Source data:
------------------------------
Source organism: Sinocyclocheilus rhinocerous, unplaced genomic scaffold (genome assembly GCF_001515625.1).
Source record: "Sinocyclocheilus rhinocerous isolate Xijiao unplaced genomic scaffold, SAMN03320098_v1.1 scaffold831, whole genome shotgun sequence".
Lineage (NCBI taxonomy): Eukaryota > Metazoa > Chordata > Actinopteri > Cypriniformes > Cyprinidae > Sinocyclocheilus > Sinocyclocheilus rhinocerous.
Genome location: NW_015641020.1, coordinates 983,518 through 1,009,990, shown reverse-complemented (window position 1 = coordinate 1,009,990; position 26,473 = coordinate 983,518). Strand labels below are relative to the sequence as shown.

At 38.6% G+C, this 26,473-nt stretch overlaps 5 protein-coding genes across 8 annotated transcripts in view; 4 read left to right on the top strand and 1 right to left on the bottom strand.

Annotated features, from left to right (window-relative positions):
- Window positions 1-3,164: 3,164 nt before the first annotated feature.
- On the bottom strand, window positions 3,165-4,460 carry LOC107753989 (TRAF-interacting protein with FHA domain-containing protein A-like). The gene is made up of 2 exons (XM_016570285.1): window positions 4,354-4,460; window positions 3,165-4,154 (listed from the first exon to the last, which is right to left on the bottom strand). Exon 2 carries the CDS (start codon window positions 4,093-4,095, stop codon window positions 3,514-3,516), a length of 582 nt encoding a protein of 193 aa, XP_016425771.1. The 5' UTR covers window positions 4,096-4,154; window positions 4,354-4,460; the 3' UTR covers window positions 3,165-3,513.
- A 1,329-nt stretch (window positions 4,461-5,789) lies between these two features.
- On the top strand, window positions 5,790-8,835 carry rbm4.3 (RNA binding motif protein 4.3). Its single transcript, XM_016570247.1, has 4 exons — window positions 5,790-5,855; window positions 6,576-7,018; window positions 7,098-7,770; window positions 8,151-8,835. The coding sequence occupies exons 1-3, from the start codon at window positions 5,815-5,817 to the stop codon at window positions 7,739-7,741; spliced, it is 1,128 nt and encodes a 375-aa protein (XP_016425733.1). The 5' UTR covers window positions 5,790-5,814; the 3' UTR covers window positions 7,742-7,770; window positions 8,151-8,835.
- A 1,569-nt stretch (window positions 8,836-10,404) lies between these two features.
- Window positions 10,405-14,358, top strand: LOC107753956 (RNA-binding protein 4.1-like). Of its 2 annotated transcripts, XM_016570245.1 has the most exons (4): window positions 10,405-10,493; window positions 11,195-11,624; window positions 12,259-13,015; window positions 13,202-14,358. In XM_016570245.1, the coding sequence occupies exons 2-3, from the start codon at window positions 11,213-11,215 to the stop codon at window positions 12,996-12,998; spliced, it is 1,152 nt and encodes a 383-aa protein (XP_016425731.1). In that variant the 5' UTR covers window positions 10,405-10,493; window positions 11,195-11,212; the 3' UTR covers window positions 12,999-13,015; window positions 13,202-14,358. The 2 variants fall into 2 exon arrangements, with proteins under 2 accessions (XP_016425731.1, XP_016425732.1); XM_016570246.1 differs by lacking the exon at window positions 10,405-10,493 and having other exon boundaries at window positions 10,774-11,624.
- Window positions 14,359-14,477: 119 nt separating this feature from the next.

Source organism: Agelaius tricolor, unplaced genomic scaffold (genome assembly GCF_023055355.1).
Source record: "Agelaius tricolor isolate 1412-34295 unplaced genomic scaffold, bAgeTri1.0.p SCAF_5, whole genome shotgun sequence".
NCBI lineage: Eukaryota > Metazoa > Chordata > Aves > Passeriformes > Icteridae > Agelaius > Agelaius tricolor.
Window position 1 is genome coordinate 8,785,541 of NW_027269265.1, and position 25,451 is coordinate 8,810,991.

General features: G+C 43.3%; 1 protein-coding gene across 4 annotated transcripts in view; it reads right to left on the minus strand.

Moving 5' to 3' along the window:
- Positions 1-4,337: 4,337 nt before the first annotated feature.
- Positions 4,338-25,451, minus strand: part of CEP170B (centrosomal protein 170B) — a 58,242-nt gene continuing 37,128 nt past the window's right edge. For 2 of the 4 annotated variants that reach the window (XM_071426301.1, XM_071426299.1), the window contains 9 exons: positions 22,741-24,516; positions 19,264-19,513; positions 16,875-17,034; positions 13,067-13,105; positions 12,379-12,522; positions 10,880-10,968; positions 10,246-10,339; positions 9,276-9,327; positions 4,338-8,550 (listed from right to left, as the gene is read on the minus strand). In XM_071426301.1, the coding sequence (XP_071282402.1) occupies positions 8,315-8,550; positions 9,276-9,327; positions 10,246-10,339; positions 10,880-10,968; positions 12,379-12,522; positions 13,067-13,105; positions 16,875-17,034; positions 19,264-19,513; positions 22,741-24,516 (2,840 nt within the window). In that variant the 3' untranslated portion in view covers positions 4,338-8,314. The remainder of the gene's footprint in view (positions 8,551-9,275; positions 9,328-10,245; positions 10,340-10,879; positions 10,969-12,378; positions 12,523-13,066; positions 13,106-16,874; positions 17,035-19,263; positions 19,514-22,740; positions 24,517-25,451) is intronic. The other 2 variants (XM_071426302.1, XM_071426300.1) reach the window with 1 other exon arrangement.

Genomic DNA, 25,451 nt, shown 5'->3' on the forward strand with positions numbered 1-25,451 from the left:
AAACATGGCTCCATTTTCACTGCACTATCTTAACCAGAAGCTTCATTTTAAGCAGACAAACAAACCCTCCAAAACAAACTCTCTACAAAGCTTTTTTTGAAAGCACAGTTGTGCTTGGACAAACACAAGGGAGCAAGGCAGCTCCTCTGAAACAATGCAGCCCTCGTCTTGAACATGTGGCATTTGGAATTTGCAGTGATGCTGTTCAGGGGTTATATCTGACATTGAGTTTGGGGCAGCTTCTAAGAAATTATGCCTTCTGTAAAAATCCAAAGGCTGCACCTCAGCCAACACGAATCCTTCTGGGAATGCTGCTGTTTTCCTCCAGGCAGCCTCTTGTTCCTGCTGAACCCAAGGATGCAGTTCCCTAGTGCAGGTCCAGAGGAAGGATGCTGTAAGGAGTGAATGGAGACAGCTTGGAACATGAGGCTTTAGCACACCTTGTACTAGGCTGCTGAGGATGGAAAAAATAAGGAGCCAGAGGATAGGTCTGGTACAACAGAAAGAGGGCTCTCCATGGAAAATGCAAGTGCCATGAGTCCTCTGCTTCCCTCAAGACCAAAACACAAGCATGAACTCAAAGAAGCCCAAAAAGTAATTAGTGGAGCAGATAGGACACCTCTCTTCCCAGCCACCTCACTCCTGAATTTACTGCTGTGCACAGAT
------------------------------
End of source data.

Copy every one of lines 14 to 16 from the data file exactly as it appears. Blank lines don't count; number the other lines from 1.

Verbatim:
Source organism: Agelaius tricolor, unplaced genomic scaffold (genome assembly GCF_023055355.1).
Source record: "Agelaius tricolor isolate 1412-34295 unplaced genomic scaffold, bAgeTri1.0.p SCAF_5, whole genome shotgun sequence".
NCBI lineage: Eukaryota > Metazoa > Chordata > Aves > Passeriformes > Icteridae > Agelaius > Agelaius tricolor.